Secrets of an Organized Mom
“Everyone should Barbarafy,” raves The New York Times! A life-changing program for streamlining everything that’s weighing you down—from over-stuffed closets to overwhelming social calendars—courtesy of the media’s go-to organizing guru: Barbara Reich.
Mothers can feel like life is one neverending loop. Just when one problem or responsibility is handled, another one trips us up. But help is on the way: Barbara Reich has all the strategies necessary for staying ahead of the curve—and she’s wrapped them up into four easy steps that can be applied to any organizing project.
The keys to Barbara’s success are simplicity and consistency. Room by room, she takes readers through the most problematic areas in the home—from the tornado-struck play area to the over-stuffed basement or storage unit. Barbara shows readers how to approach organizing in manageable bites—many of which can be dealt with in two hours or less. With each organizing project, she teaches readers how to apply the four steps—1) purge, 2) design, 3) organize, and 4) maintain. And she also reveals how to solve organizing problems that may pop up in the future—from knowing when and how to keep financial papers to how to digitally organize the family’s photographs.
As the mother of twelve-year-old twins, Barbara offers tips for crazed moms as only a mother could. Combining the humor of a sympathetic friend, and the no-nonsense advice of a true type-A personality, Reich offers clever, appealing solutions that are genuinely achievable for everyone.
When I had my twins (who are now twelve-years-old), I scaled back from full-time management consulting to part-time. I was used to commuting to an office for twelve-hour workdays wearing power suits and heels. So it was a big transition for me. I loved being a mom and I enjoyed meeting the other parents, but often enough I’d find myself getting a little antsy on play dates. I’d be looking around for something to do and I’d end up organizing the toys and straightening the shelves.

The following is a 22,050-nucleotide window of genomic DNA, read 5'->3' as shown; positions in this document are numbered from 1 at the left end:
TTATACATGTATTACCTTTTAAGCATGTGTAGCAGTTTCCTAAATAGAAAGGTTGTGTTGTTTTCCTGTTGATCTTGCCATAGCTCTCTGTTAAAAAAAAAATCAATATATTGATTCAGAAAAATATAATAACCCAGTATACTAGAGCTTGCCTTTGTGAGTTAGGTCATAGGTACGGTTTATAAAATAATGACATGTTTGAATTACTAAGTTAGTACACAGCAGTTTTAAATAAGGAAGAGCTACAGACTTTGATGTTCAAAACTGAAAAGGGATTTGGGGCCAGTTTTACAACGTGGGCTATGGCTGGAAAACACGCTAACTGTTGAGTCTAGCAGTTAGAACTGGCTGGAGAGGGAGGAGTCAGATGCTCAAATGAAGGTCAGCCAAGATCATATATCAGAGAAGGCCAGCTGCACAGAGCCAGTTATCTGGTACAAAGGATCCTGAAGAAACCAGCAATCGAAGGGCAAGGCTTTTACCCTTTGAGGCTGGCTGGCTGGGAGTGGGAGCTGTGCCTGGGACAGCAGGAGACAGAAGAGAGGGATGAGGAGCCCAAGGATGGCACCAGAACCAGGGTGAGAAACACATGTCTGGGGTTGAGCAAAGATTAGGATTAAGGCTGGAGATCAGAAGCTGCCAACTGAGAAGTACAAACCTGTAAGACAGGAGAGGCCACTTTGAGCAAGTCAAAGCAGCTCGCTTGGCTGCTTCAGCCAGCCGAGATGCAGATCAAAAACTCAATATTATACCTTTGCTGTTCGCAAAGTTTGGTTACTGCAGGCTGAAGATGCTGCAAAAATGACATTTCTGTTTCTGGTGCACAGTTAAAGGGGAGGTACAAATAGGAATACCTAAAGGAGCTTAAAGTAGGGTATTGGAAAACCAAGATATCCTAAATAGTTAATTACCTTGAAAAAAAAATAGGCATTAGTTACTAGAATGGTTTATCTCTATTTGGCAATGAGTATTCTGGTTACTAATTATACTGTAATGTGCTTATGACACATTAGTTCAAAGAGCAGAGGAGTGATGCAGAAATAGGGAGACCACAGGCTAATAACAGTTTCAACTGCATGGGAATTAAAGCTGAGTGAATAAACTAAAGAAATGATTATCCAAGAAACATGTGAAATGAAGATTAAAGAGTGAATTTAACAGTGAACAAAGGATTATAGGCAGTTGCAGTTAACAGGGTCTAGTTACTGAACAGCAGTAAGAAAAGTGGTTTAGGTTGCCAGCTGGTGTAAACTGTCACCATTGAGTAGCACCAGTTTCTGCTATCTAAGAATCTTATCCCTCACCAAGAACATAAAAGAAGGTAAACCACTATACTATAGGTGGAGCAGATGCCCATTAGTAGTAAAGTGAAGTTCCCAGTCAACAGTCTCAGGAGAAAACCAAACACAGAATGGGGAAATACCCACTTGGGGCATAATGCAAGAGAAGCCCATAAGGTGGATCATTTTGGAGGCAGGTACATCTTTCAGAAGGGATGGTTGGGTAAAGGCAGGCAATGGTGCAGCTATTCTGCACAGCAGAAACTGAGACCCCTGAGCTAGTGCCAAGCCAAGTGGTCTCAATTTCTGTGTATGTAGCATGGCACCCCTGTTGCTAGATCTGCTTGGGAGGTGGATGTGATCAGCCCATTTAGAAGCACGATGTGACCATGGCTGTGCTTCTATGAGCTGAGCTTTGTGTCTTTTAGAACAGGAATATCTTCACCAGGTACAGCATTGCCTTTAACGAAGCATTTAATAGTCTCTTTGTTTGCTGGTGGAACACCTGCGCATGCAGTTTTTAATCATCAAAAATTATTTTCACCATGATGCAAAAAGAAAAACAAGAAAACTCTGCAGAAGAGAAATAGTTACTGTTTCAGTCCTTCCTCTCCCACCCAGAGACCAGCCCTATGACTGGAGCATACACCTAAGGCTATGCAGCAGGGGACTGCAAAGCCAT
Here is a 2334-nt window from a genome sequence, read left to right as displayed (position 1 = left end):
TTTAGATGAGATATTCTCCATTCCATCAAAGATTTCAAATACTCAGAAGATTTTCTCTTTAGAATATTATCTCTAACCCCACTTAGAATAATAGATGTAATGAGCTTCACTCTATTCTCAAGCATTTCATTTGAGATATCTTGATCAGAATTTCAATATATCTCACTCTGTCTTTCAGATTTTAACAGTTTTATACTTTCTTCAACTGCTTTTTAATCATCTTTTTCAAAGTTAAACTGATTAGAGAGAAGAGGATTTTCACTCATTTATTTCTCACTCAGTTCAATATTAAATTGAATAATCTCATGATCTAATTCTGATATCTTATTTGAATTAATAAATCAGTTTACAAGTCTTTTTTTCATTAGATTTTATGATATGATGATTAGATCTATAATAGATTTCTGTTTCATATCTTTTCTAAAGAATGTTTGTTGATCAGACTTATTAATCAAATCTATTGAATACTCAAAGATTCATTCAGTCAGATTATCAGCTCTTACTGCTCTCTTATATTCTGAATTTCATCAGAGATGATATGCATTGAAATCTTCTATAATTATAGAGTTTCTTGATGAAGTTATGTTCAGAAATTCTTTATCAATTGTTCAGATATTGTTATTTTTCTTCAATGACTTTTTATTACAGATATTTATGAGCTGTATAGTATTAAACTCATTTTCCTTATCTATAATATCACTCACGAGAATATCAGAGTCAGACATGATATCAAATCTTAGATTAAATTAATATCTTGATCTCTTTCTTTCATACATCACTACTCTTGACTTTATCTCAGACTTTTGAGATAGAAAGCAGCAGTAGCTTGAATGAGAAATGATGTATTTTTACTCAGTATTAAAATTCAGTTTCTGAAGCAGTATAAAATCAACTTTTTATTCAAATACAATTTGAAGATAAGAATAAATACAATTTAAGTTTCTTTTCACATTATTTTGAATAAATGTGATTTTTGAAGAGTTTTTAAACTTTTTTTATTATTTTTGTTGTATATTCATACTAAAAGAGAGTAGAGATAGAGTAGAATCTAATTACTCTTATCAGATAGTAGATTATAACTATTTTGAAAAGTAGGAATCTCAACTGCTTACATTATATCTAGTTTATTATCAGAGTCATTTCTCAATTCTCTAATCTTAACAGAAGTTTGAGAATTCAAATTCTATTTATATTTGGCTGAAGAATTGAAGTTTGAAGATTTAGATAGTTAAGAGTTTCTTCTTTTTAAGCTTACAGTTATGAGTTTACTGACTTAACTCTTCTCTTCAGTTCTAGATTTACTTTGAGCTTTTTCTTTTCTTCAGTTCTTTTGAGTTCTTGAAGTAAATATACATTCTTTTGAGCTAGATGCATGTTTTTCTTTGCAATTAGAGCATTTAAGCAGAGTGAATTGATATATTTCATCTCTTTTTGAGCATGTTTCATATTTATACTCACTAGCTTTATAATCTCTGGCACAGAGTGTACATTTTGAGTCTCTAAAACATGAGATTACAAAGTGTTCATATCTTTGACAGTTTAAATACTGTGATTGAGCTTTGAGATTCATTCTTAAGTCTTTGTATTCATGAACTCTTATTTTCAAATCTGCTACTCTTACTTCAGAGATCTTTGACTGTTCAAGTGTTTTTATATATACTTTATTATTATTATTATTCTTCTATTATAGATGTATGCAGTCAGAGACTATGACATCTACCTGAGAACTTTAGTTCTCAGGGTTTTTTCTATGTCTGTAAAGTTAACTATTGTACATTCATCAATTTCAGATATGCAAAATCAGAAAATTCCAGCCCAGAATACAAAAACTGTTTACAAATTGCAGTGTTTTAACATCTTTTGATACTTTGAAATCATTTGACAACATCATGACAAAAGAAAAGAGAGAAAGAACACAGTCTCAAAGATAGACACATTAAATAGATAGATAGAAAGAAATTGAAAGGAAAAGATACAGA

You can quickly gain a reputation for yourself by doing that. So when a friend of mine heard of someone who needed help setting up a home office, she suggested he hire me. And no, she didn’t ask me first. Bless her though, that first referral quickly multiplied into more referrals, and before long I had a business that I love.
The truth is that the seeds for my home organizing business were actually planted long before that. I was born to organize, but it wasn’t until I turned eight that my talents were recognized by others. That year marked a life-changing turning point for me. Twice in one twelve-month period I was publicly acknowledged for being a neat freak. And by acknowledged, I mean rewarded. It was heady, that praise. It was addictive. It was like the first smattering of applause for the wannabe star in the grammar school play. After that, it’s Hollywood or bust. For me, a career as a professional organizer became my destiny.
No matter what area of the home you’re organizing, my basic method for tackling the job is the same. You’ll see this method in each chapter, and you can apply this method to something as small as a drawer or as large as a room. There are four basic steps:
1. Purge. You can’t be organized if you have too much stuff. This is why the first priority is to get rid of what’s broken, not needed, unworn, unloved, and otherwise cluttering your space.
2. Design. It’s time to create the infrastructure you need, from drawer dividers to shelves and filing cabinets.
3. Organize. This is the fun part: Now that there’s a place for everything, we get to put everything in its place.
4. Maintain. There’s no point getting organized if you can’t stay that way—so the final step is to clarify the systems that will keep you on track in the long term.